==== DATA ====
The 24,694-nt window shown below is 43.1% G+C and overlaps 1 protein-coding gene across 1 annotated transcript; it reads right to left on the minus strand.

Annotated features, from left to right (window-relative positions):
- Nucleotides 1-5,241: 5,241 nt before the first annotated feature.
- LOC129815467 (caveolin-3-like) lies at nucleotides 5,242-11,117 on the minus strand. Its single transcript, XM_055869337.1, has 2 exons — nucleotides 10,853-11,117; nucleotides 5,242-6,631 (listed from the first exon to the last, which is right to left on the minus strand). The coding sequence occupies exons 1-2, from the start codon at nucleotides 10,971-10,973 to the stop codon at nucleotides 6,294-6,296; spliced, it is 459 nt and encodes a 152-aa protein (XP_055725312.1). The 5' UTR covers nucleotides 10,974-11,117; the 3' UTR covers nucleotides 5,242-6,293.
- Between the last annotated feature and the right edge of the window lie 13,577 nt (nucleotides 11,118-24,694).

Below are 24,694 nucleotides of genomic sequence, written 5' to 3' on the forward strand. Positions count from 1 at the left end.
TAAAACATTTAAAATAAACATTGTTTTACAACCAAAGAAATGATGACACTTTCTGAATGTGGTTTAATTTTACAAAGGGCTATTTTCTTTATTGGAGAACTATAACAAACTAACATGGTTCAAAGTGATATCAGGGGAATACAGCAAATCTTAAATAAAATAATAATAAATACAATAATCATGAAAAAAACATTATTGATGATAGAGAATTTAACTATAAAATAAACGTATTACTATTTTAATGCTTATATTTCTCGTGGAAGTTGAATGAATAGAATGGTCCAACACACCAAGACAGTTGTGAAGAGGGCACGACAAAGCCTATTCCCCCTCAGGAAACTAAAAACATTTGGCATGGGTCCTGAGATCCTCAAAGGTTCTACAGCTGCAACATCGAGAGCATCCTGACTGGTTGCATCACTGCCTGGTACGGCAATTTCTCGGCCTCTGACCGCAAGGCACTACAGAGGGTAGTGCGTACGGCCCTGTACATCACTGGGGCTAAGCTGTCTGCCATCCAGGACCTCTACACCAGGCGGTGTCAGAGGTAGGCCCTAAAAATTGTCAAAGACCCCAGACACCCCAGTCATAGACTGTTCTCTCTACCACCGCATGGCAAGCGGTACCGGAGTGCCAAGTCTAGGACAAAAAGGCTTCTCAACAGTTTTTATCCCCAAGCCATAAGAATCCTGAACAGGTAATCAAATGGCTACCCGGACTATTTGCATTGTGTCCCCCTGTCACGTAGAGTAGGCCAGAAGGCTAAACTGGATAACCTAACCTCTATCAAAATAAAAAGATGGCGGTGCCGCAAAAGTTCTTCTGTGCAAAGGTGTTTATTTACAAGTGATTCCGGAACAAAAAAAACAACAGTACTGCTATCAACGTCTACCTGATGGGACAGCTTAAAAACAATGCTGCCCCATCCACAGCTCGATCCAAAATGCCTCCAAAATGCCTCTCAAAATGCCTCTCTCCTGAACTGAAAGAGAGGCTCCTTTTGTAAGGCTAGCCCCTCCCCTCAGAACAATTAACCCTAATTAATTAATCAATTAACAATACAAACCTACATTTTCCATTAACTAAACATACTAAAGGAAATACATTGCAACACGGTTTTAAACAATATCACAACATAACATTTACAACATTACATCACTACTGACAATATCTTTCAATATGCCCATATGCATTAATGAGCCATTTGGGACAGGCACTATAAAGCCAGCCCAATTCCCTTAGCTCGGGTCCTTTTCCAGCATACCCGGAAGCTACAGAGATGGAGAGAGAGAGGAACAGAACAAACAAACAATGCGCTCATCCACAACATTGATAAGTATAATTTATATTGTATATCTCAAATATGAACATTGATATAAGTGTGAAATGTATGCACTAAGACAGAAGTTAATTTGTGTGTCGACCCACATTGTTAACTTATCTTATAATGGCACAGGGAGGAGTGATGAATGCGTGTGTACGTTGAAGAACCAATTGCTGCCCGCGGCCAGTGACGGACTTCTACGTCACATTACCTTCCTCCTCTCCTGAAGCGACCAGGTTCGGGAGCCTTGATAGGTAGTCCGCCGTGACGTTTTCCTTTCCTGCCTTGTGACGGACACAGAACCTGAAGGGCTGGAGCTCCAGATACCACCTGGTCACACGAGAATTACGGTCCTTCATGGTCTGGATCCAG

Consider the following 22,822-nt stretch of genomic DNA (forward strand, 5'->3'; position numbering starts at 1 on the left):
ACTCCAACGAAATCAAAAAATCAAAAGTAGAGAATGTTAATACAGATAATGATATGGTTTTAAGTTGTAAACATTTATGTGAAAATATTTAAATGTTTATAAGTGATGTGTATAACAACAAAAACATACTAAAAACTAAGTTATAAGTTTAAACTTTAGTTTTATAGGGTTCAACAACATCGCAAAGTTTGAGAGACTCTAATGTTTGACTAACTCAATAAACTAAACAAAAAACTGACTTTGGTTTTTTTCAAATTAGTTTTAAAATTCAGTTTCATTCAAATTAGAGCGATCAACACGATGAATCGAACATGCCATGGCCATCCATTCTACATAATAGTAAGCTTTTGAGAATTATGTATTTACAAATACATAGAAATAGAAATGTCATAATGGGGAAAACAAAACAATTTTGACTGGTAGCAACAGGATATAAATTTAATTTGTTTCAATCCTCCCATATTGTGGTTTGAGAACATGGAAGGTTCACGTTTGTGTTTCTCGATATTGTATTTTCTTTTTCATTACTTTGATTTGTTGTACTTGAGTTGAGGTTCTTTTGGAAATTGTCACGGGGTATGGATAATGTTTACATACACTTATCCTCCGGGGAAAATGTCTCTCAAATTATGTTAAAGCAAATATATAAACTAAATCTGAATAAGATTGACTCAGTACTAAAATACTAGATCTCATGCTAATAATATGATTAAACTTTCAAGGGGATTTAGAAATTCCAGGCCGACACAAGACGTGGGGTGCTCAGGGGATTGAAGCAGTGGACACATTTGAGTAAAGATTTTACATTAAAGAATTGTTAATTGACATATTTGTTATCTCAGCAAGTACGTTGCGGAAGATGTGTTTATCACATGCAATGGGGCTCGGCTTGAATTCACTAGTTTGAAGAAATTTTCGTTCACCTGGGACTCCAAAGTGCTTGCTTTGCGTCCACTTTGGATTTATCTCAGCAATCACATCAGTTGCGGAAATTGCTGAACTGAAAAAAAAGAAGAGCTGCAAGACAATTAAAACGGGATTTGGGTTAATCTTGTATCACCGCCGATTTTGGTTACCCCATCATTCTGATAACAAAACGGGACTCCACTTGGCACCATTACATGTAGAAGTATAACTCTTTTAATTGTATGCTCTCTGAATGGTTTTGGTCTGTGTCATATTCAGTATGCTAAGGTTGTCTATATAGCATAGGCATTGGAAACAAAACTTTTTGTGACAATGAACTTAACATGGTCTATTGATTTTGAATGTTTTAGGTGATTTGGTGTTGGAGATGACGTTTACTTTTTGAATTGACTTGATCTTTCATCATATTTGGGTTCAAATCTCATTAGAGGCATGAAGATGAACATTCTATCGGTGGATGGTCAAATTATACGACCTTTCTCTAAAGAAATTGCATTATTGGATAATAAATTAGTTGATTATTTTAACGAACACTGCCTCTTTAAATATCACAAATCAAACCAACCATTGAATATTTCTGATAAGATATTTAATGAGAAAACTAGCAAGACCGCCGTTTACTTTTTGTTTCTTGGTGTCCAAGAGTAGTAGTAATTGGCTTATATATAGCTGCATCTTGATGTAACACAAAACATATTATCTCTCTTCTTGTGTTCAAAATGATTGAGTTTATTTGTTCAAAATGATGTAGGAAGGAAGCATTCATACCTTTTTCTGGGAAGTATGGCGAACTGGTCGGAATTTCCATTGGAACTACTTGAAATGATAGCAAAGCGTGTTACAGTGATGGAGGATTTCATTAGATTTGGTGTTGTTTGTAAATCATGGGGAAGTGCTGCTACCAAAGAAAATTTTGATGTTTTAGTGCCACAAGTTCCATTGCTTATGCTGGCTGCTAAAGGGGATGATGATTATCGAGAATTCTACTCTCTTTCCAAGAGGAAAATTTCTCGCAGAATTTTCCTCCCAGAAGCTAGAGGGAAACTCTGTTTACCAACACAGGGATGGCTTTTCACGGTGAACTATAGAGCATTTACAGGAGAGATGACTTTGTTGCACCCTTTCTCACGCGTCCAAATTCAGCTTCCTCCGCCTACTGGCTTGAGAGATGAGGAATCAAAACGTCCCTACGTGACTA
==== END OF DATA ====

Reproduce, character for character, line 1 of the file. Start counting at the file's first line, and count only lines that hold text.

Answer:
The 24,694-nt window shown below is 43.1% G+C and overlaps 1 protein-coding gene across 1 annotated transcript; it reads right to left on the minus strand.